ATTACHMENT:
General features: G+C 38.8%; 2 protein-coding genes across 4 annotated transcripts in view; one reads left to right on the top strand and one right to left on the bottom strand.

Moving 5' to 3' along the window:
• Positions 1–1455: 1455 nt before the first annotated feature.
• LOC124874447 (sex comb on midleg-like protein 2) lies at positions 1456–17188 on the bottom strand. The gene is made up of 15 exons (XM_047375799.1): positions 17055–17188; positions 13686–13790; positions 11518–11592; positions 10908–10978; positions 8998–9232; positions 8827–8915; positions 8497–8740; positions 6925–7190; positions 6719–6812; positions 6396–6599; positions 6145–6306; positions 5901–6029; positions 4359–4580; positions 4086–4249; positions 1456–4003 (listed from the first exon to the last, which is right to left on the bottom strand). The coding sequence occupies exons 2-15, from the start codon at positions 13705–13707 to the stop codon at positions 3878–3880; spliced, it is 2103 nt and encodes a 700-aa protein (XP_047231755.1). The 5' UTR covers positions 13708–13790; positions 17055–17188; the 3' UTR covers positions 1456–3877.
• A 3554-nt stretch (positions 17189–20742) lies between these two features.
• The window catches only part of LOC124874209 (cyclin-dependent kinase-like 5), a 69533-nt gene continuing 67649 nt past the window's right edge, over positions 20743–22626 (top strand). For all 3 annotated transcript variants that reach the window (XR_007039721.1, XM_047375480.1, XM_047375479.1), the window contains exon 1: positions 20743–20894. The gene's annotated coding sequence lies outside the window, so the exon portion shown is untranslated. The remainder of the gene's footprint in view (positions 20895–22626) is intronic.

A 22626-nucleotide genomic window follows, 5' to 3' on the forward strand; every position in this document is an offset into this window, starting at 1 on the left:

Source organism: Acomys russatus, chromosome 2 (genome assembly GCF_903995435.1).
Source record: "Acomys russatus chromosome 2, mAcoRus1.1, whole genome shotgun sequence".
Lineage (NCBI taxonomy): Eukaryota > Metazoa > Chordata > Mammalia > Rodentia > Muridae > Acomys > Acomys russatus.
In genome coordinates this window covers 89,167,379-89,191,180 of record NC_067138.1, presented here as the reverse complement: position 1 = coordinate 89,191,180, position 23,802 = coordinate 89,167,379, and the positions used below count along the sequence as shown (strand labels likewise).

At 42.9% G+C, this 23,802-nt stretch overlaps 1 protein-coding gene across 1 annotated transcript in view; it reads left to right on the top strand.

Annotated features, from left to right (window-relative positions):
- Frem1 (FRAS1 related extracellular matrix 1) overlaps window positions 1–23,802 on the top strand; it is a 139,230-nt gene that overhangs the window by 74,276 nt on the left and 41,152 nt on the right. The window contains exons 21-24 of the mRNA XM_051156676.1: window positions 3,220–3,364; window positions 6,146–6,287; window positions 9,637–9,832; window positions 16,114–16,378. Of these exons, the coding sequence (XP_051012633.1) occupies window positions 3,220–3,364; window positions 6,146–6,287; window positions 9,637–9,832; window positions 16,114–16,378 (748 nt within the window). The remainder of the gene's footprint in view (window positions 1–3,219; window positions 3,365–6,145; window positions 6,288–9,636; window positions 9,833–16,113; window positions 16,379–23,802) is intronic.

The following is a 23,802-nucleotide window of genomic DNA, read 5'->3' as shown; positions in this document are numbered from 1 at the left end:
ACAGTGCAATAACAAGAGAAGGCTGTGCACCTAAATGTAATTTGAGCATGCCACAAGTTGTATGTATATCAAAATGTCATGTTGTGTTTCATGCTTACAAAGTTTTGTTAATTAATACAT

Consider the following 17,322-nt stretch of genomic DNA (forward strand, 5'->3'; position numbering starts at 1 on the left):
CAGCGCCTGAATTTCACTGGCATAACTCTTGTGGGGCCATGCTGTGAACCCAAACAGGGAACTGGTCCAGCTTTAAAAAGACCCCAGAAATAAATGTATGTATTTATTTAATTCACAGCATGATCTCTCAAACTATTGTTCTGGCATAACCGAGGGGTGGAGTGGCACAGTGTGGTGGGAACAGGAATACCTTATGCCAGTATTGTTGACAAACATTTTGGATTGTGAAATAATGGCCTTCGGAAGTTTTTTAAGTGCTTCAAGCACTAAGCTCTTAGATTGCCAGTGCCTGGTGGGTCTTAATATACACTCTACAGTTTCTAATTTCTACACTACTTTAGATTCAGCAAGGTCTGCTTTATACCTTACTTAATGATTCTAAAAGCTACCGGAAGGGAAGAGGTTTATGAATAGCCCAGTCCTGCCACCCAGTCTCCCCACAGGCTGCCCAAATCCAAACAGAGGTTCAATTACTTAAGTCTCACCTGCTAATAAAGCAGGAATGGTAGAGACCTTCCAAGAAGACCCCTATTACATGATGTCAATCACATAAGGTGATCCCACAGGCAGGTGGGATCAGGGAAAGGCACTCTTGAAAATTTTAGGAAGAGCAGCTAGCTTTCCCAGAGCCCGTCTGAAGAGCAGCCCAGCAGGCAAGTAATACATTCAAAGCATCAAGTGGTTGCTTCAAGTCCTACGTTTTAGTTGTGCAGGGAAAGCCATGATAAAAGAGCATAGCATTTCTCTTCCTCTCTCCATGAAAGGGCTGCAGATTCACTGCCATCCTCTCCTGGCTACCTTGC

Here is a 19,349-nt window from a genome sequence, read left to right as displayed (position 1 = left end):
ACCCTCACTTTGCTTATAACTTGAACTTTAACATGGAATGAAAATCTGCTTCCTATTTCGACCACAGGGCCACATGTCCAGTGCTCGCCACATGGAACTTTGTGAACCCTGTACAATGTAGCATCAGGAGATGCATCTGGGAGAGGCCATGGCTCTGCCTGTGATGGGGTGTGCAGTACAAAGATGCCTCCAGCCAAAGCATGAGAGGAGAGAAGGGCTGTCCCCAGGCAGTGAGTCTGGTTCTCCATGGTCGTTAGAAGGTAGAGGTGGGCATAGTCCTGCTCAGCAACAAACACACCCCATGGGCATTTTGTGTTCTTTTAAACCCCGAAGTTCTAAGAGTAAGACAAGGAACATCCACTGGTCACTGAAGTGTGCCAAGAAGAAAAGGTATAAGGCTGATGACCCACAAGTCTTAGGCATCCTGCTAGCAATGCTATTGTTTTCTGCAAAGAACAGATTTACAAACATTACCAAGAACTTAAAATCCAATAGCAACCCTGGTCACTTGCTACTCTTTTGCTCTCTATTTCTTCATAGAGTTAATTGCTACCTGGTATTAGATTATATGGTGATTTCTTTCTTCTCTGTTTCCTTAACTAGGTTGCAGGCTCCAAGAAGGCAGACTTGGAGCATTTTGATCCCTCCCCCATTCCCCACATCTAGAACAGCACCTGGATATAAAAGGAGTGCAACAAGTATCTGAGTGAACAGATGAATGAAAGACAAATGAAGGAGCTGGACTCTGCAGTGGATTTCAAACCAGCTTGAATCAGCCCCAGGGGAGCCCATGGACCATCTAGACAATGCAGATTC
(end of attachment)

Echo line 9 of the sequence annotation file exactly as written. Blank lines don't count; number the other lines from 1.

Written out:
Source record: "Acomys russatus chromosome 2, mAcoRus1.1, whole genome shotgun sequence".